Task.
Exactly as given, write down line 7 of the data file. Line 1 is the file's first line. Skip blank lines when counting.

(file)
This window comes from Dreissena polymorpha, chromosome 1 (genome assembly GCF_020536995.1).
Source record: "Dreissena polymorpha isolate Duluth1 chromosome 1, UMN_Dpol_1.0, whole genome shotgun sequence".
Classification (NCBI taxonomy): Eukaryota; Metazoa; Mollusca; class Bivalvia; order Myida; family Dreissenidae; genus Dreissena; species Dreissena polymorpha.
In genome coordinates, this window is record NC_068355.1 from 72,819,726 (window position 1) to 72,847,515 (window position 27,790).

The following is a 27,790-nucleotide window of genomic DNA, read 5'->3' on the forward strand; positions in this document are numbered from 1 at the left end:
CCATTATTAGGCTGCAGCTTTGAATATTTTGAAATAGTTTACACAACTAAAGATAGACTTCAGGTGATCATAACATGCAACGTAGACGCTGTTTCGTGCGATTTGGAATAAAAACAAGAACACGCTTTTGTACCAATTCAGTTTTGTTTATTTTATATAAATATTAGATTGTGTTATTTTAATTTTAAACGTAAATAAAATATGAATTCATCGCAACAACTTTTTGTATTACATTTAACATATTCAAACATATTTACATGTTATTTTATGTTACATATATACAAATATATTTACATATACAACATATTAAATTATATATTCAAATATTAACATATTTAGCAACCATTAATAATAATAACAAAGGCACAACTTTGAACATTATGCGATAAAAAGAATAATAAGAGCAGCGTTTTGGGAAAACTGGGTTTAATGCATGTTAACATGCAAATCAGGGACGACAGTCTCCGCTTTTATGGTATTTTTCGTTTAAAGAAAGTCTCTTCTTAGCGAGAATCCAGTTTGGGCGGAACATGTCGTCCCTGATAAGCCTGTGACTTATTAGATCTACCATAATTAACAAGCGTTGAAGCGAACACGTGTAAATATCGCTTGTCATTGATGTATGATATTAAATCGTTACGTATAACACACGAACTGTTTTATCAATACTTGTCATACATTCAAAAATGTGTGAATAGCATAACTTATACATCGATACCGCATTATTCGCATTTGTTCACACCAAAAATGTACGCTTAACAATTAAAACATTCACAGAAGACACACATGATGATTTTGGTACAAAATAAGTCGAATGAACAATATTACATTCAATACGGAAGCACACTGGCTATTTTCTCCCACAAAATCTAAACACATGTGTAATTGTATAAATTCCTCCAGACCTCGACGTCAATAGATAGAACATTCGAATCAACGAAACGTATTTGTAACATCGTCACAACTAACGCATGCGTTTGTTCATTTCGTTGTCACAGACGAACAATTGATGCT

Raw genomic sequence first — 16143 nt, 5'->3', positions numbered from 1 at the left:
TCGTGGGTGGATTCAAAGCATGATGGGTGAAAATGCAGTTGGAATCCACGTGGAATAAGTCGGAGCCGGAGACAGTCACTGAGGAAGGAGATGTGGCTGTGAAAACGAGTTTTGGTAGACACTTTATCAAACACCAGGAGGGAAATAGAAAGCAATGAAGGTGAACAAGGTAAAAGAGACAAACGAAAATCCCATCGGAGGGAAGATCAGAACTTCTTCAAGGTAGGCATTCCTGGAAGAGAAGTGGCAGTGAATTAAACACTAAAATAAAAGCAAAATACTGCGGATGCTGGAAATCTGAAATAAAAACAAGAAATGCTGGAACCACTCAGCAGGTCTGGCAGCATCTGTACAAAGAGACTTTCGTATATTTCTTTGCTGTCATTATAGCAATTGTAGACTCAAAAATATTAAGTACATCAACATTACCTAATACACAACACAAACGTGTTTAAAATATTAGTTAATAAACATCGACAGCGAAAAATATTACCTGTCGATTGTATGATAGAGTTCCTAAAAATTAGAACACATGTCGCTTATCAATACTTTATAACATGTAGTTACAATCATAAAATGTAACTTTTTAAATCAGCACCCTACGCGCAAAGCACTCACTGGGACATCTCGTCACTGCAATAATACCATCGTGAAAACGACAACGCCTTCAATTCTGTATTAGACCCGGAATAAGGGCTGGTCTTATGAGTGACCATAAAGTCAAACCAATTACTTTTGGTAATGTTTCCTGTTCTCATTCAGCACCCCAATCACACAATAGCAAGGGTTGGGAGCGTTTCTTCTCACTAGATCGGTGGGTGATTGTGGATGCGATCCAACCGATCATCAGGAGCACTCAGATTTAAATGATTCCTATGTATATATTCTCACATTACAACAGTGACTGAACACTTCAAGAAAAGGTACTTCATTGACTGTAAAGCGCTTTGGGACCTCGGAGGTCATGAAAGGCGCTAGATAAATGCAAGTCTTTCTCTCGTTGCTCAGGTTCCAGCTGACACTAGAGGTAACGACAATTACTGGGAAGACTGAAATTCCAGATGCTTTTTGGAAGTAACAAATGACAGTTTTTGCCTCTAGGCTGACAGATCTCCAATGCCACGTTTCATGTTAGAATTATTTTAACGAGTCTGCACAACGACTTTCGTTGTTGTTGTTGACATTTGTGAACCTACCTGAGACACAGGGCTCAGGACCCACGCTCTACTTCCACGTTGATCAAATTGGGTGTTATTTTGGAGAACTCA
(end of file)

Raw genomic sequence first — 16143 nt, 5'->3', positions numbered from 1 at the left: